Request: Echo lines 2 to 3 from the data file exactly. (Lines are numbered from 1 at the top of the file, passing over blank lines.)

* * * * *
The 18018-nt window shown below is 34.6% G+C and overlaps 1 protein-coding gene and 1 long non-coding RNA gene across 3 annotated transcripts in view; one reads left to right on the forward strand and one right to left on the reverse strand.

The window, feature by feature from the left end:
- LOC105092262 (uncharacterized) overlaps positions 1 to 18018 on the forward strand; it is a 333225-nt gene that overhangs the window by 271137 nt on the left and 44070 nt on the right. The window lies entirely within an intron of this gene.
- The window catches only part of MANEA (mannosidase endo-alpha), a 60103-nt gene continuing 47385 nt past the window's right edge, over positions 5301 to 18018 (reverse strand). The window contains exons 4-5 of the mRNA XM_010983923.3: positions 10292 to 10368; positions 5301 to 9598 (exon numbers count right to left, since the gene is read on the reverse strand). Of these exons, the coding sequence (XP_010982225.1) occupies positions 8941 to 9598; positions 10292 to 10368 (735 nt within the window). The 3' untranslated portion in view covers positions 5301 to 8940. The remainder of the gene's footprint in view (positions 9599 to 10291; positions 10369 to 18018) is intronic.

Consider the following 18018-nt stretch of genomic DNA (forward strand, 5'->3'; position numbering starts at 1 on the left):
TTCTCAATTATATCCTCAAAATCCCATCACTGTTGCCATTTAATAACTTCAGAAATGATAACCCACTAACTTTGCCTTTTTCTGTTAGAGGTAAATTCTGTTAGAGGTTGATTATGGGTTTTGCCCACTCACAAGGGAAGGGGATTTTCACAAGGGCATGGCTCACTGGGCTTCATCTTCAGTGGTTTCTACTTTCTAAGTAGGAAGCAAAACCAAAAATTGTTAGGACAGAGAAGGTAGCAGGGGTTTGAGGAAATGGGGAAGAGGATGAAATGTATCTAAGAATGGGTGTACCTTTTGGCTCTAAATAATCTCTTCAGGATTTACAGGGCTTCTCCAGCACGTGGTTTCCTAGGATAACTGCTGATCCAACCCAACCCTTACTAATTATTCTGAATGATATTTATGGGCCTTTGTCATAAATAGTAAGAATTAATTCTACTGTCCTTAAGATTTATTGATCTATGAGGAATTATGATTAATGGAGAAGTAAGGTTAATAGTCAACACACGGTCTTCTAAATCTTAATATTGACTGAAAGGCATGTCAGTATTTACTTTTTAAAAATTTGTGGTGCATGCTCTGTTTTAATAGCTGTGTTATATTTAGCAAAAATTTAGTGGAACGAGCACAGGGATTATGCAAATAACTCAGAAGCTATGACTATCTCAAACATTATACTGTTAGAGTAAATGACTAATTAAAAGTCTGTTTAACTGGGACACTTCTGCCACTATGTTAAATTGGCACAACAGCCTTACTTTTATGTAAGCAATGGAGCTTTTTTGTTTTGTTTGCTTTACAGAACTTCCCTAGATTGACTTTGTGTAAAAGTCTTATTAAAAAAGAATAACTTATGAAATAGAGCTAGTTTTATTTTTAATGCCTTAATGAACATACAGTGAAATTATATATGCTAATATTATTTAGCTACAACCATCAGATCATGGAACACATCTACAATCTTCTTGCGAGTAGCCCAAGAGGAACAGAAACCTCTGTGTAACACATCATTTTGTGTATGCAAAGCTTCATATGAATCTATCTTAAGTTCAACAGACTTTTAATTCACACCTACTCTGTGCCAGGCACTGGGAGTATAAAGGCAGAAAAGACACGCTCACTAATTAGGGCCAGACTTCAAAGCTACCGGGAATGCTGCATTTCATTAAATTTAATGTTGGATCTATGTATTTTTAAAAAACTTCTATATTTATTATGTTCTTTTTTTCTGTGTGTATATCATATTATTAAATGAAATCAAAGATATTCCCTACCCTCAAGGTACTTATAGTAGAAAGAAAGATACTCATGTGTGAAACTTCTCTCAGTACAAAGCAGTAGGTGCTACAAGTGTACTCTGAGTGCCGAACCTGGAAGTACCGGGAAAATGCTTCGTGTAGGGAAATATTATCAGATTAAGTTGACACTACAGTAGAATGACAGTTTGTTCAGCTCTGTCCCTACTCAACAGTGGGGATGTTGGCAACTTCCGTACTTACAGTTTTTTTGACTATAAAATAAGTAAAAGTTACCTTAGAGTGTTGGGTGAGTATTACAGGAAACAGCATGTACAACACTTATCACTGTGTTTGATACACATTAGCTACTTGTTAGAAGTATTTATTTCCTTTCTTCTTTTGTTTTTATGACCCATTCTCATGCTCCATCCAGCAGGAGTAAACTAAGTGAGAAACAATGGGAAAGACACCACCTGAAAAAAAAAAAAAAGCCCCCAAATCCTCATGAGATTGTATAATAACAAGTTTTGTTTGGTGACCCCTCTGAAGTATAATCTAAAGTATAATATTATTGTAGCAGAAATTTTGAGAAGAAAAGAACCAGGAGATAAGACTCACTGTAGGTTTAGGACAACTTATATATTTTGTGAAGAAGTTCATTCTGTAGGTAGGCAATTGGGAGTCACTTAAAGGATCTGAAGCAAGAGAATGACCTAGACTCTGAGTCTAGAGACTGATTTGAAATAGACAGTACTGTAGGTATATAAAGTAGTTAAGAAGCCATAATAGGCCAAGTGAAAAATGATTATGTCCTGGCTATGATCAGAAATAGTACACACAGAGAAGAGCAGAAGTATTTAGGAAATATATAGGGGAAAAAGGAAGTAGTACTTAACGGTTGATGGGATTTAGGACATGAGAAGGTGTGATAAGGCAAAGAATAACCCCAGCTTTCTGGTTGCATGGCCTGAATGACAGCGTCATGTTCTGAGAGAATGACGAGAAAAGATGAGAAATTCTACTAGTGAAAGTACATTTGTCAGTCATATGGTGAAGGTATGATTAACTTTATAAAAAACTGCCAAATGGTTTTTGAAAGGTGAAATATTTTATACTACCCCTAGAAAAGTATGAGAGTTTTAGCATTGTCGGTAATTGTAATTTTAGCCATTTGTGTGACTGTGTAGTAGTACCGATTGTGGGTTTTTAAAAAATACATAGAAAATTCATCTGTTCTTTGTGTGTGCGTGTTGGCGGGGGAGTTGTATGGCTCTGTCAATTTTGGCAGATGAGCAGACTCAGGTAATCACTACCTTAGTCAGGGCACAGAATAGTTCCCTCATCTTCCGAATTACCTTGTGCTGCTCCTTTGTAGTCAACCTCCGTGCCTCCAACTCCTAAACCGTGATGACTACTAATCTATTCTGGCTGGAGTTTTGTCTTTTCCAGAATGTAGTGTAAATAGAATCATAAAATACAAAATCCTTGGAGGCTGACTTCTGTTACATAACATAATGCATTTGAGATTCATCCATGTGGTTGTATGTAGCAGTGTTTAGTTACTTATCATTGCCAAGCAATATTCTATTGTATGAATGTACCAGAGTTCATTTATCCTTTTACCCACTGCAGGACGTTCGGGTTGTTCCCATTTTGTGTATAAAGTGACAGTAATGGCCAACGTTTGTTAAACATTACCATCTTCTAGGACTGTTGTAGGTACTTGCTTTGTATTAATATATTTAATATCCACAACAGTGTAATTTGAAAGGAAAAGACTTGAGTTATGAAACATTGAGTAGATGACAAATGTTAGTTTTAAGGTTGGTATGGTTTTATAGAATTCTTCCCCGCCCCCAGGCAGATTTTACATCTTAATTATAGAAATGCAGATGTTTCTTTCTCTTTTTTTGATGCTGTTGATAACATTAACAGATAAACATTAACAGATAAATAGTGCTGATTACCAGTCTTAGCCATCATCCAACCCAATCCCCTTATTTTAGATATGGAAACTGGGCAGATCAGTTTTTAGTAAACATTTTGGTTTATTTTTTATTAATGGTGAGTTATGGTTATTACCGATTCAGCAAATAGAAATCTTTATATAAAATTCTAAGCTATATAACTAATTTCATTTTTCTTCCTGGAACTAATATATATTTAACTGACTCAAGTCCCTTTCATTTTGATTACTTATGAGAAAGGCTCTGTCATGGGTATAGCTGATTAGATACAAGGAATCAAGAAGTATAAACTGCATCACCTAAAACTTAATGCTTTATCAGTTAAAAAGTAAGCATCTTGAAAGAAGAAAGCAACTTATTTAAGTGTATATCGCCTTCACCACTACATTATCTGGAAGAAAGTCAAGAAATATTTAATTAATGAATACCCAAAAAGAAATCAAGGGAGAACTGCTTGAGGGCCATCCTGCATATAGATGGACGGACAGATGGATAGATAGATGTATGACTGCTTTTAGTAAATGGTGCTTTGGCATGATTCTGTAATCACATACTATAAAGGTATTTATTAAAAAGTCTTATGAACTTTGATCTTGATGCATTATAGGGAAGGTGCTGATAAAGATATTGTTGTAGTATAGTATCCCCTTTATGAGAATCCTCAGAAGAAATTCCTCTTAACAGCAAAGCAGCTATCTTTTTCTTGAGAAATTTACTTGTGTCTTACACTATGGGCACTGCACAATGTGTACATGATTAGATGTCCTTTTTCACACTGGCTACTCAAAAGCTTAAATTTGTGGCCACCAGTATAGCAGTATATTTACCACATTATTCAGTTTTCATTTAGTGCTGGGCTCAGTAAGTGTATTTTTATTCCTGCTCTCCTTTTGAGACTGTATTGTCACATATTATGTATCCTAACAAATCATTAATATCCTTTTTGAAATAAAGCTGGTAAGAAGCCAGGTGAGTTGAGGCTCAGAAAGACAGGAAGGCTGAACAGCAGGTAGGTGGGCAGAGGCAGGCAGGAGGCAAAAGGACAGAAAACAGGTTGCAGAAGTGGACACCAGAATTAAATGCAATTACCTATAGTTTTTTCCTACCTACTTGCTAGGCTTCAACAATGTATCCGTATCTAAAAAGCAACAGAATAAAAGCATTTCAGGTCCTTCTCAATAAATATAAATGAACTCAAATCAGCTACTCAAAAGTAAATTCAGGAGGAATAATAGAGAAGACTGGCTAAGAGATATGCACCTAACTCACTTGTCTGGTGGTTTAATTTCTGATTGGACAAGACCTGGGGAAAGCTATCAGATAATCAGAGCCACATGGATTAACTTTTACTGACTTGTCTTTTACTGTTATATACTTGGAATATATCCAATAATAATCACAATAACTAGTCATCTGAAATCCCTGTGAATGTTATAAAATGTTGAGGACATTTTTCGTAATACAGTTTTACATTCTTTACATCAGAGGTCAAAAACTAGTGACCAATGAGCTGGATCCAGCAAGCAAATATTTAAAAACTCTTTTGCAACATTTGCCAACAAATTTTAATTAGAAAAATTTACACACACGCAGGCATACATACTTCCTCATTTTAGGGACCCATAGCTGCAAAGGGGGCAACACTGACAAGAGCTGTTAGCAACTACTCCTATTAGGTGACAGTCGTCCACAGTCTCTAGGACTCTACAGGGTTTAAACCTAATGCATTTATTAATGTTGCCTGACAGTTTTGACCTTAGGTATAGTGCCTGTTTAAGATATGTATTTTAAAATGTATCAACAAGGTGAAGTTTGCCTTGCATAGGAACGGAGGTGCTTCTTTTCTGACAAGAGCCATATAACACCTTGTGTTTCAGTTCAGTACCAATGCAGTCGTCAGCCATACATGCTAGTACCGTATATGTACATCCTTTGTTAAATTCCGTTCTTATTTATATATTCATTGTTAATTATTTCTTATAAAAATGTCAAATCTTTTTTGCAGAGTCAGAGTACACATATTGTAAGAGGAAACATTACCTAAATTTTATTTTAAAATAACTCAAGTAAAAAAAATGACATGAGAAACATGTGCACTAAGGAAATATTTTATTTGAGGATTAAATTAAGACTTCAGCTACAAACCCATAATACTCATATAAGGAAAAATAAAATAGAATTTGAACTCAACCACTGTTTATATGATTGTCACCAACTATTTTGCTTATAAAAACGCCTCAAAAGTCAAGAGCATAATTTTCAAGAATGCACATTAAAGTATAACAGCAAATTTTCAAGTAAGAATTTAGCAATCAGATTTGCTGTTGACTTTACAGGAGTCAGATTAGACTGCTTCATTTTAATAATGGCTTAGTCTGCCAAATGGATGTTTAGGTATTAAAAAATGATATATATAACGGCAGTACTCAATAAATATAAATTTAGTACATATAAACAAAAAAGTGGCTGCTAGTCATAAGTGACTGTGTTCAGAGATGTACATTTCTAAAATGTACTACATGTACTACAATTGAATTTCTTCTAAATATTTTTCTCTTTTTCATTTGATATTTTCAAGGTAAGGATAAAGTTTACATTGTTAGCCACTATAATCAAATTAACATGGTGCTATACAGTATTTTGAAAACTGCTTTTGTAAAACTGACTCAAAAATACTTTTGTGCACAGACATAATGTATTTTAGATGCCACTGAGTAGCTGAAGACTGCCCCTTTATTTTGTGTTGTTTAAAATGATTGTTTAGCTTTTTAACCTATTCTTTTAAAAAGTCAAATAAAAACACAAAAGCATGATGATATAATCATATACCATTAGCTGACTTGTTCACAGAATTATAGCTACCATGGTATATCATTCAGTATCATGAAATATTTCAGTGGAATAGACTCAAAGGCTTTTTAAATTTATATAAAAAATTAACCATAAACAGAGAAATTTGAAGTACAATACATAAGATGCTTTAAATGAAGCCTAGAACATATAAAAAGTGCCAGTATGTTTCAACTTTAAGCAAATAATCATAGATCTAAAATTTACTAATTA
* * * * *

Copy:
The window, feature by feature from the left end:
- LOC105092262 (uncharacterized) overlaps positions 1 to 18018 on the forward strand; it is a 333225-nt gene that overhangs the window by 271137 nt on the left and 44070 nt on the right. The window lies entirely within an intron of this gene.